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Natural Hazards

Archives / 2019 / September

Stromboli: The Lighthouse of the Mediterranean

Stromboli: The Lighthouse of the Mediterranean

In the last months two paroxysmal explosive eruptions took place at Stromboli volcano: the first one, totally unexpected, on 3rd July (Video 1) that sadly cost the life of a person and the second and, currently, last one about three weeks ago, on the 28th August (Video 2).

Today we try to answer a couple of questions about Stromboli and its eruptions. Are these paroxysmal eruptions common or rare at Stromboli volcano? What are the hazards associated with these eruptions in the context of Stromboli’s island?

The volcanic activity at Stromboli

Stromboli, a volcano located on its homonymous island in the South of the Tyrrhenian Sea, is considered one of the most active volcanoes in the world. Already famous for its persistent explosive character during the Roman ages, they named Stromboli ‘the Lighthouse of the Mediterranean’.

The ordinary eruptive activity of Stromboli is characterised by mild yet spectacular explosions, which eject gas, volcanic ash (i.e. tiny rock particles) and incandescent shreds of magma of decimetric size, i.e. pyroclasts. The latter is particularly capable of putting on a real fireworks display (like in Figure 1), and it is attracting many curious visitors; among them volcanologists, who find Stromboli the perfect natural laboratory where to collect numerous observations.
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Where science and communication meet: the editorial world of scientific journals.

Where science and communication meet: the editorial world of scientific journals.

The ultimate scope of scientists is to publish their research advancement and share it with the scientific community and civil society. Researchers, whether coming from academia or research institutes, publish their results in peer-reviewed journals, that are usually highly technical and often incomprehensible to anyone except the major experts in the field. In some subjects is inevitable given the nature of the research contents. 

The scientific editorial world is punctuated by thousands of different highly specialized journals, although some of the oldest, e.g. Nature (1869) publishes articles across a wide range of scientific fields being addressed not only to research scientists, the primary audience but also for the educated public in order to shorten the gap between the two worlds. In today’s interview, we talk with Dr Yang Xia, Associate Editor of the journal Nature Communications for the Earth team. Her expertise is focused on environmental social science, environmental policy, socio-economics, sustainability and climate-related health risks and she will give us some insights into the editors’ job as well as into the unsolved questions in the field of the socio-economic impact of natural hazards.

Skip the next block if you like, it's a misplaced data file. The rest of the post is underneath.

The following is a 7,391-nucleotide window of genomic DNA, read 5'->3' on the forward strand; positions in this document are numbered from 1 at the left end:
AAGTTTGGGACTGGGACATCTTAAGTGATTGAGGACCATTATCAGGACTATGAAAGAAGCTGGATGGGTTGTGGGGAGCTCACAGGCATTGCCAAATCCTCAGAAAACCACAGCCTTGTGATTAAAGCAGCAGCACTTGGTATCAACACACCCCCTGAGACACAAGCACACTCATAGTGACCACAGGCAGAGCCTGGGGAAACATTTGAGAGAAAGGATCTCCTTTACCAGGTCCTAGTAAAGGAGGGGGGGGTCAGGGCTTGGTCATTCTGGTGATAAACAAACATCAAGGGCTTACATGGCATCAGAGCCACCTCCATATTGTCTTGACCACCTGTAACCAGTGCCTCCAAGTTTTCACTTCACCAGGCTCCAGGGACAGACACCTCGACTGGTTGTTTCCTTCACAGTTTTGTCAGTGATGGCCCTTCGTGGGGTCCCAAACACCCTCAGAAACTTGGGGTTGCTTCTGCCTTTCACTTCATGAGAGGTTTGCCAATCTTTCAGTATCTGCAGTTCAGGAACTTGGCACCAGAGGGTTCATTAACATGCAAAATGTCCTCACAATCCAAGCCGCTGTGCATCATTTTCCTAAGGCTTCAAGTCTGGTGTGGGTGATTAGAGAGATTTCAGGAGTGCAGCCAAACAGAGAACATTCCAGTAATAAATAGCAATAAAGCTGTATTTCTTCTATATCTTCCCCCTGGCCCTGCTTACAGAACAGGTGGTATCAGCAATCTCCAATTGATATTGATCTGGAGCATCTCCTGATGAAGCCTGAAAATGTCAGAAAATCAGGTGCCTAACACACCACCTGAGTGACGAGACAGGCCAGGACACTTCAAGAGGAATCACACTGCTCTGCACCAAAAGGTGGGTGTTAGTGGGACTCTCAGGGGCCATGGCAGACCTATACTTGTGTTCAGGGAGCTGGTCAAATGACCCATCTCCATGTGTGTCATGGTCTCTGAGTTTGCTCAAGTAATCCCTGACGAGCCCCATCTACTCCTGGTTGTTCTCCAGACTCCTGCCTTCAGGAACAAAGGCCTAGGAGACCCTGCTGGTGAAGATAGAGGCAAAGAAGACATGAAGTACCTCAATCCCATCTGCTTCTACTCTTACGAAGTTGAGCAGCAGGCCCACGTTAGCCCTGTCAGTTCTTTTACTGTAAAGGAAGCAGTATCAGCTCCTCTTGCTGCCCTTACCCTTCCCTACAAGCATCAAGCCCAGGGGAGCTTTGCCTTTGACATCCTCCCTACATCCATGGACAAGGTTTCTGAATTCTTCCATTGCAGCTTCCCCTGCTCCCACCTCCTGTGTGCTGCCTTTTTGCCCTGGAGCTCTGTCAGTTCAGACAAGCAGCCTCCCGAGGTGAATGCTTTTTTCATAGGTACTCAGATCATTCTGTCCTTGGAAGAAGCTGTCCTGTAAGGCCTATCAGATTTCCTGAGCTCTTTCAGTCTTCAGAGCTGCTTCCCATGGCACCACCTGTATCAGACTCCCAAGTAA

Hi Yang! Thanks for accepting being interviewed by NhET. Can you tell us something about you? What led you to be Associate Editor of Nature Communications?

After completing my PhD degree, I felt a great desire to stay in a broader frame of science rather than focusing on a niche point. In this respect, my current job facilitates my love for diversity and inclusion because I am now able to read papers on various subjects from a wide range of author groups. I am also interested in scientific communication. As editors, we work in a company, but we still have loads of opportunities to actively communicate with researchers via conferences, lab visits and masterclass

Being Associate Editor for Nature Communications is definitely challenging and inspiring for many Early Career Scientists (ECSs). Also, it might be a good career opportunity for some of them. What are the main duties and skills of your specific position?

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